Tech Girls Superhero challenge 2016: winners announced | photos, video, interactive

The next generation of technology entrepreneurs were all in one room this week as this year’s Tech Girl Superhero winners were announced.

Other than their skills, talent and passion, the innovators all had one thing in common – they were all females aged between nine and 16 years old.

The Tech Girl Superhero challenge is a Tech Girls Movement initiative, founded by Jenine Beekhuyzen. The movement promotes positive female information technology role models and raises awareness of technology career options for girls.

The competition encourages school groups from across the country to get involved in information technology and draft, create, code and design an app over a few months. Each group is given a mentor who works in the technology industry. This year there were more than 650 girls mentored and 110 mentors who put their hands up to help the next generation’s technology leaders.

“We are here to help you all to reach your potential,” Ms Beekhuyzen said.

“It’s exciting, inspiring and overwhelming seeing girls build confidence in tech skills.”

When asked what she’s learnt from the process so far, Ms Beekhuyzen offered some advice – “just give it a go, don’t wait for everything to finish for you to start”.

More than 130 teams from across Australia developed their own apps with 72 teams registering for the competition and four making it to the finals.

St Philip Neri School in NSW and Mount Gravatt East Primary School in Queensland were nominated as finalists in the primary school competition. In the secondary school competition the finalists were; Nagle College from NSW, St Michael's Collegiate School from Tasmania, Bialik College from Melbourne, St Mary's Anglican Girls' School from Western Australia and Clayfield College from Queensland.

The winners were announced at the Tech Girl Superhero Showcase held at the Microsoft centre in Sydney on Thursday, September 29. The showcase celebrated the power of innovation, the opportunities of technology and society’s next technology superheroes.

St Philip Neri School in NSW won the primary school competition with their app Reading Republic and Western Australia’s St Mary's Anglican Girls' School won the secondary school competition with their app Vocabulary Voyagers. The app is free and available on Google Play.

Kira Molloy, Teale Lyon and Delaney Eastabrook are the brains behind Vocabulary Voyagers, which is a literary improvement game. It works to improve spelling, punctuation and grammar through games, activities and spelling lists based on the Australian curriculum. It’s available on Google Play.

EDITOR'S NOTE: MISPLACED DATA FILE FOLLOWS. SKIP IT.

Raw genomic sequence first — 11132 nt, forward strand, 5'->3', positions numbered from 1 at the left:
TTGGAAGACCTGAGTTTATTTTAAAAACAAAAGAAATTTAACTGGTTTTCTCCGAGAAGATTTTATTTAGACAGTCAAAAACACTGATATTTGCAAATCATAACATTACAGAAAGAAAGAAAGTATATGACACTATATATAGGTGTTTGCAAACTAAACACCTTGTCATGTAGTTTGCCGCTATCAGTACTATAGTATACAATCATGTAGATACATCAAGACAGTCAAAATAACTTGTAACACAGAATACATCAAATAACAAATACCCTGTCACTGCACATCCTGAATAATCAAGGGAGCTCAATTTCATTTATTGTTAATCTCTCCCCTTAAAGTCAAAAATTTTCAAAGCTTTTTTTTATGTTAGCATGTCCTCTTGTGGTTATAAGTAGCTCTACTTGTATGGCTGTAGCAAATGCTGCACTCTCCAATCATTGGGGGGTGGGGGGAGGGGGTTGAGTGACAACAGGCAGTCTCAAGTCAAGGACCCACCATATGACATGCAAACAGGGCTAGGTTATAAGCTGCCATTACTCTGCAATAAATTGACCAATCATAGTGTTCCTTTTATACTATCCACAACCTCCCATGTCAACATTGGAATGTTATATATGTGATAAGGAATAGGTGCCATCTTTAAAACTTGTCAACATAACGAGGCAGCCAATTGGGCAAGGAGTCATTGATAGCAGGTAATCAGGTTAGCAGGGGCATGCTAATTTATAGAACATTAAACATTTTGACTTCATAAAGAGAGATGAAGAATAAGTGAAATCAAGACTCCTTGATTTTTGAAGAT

Angelica, Claire, Sophia and Sabrina created the free app Reading Republic, which helps kids learn to read in fun and engaging way. Inspired by the motto “good education should be free,” the app offers an inexpensive way to learn and improve reading skills.

The group of girls divided the workload, with each girl appointed a specific role from coding, design to organisation. The girls were led by their mentor Monica Wulff and coach Nicola O’Brien.

“Their work has been outstanding,” Ms Wulff said.

The creativity of the students was evident as four teams pitched their apps to the crowd at the showcase. The apps covered everything from curing boredom to identifying problems in the Murray River.

The Gol Gol Public School team developed Messing with the Murray, which identified the main causes of contamination in the Murray River such as golf balls, algae, development, erosion and traffic. Through colour coding, the app tells users if the river is safe to swim in or is toxic. 

Ava Thompson said through the development process, they created stronger links with the community and the local council had changed some of the development on the riverfront.

“We feel that this process has given us great skills and we have developed an app that will be benefit to our community and the rest of Australia,” Ava said.

The girls agreed the best part of the challenge was learning how to code and making a change in the community.

Their mentor Hong Hammett said it was impressive to watch the girls identify a real problem in the community and offer a solution.

“They influenced local government to make some changes,” Ms Hammett said.

“Their effort has really paid off and is even improving the quality of life for community members.

“I’m so proud of them.”

The tech superstars heard from the best in the industry at the showcase including a Microsoft representative, Sally-Ann Williams, Engineering Community and Outreach Manager, ambassador for digital technologies curriculum in literacy and numeracy for Google and Fairfax Media’s Chief Information Officer Robyn Elliott.

These successful women spoke of their journeys in the industry, the exciting opportunities technology posed for the future generation and offered invaluable advice for the young tech experts.

“This program encourages you to look at a problem and see it as a solution, encouraging you to be someone that’s a game change,” Ms Williams said.

“Be a real game changer in the world by bringing radical solutions to the world.”

All 72 teams which entered the competition can now apply for the Global Technovation Challenge, which will take the winning team to the United States to further their innovative thinking and technology skills.